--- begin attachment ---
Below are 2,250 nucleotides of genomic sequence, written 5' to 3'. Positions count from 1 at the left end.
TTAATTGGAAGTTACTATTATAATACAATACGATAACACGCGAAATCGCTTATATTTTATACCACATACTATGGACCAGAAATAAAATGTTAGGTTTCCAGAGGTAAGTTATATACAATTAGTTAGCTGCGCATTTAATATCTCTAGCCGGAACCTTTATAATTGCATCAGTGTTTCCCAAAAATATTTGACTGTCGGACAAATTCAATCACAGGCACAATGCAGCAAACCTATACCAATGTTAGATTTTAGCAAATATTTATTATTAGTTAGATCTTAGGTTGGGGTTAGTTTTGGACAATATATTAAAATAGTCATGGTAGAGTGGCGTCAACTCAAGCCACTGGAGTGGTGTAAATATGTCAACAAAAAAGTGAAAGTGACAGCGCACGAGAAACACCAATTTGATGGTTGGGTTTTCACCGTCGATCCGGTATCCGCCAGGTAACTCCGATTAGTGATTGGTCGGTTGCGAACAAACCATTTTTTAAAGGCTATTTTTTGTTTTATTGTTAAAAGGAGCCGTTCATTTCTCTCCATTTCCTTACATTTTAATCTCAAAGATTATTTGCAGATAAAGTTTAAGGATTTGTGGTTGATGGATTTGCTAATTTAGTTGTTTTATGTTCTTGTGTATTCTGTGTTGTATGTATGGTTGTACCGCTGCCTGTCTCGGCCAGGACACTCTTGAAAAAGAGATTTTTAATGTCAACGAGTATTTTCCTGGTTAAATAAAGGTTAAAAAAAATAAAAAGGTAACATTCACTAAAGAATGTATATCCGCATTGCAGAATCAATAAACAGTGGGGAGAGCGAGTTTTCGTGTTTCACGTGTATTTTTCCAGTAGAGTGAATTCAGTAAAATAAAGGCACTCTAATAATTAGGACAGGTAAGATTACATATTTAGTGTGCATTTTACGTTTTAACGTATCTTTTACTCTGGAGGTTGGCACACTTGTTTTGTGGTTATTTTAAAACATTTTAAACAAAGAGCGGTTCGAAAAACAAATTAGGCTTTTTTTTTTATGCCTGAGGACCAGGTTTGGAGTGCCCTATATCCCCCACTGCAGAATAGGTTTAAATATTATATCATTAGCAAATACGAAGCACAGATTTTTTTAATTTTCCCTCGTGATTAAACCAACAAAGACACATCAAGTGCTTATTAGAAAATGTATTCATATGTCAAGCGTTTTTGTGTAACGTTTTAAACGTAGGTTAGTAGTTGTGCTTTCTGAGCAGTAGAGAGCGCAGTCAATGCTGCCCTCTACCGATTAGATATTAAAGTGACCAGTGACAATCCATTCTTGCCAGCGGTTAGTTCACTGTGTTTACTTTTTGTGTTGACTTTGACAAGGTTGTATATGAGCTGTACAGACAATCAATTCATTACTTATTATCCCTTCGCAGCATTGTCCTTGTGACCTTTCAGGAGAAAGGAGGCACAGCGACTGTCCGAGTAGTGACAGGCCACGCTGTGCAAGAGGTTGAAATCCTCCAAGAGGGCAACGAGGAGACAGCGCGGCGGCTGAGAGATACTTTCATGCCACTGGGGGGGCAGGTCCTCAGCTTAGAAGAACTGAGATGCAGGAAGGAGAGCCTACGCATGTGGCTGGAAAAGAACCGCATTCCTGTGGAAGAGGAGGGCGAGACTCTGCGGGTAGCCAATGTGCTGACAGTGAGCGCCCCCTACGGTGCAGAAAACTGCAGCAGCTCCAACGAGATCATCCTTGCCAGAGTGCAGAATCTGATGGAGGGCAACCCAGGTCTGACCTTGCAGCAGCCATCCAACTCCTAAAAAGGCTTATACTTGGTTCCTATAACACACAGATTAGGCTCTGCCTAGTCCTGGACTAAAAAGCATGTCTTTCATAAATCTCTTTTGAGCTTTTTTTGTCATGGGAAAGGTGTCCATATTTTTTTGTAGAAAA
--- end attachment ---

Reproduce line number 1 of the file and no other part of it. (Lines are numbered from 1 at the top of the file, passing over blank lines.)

Below are 2,250 nucleotides of genomic sequence, written 5' to 3'. Positions count from 1 at the left end.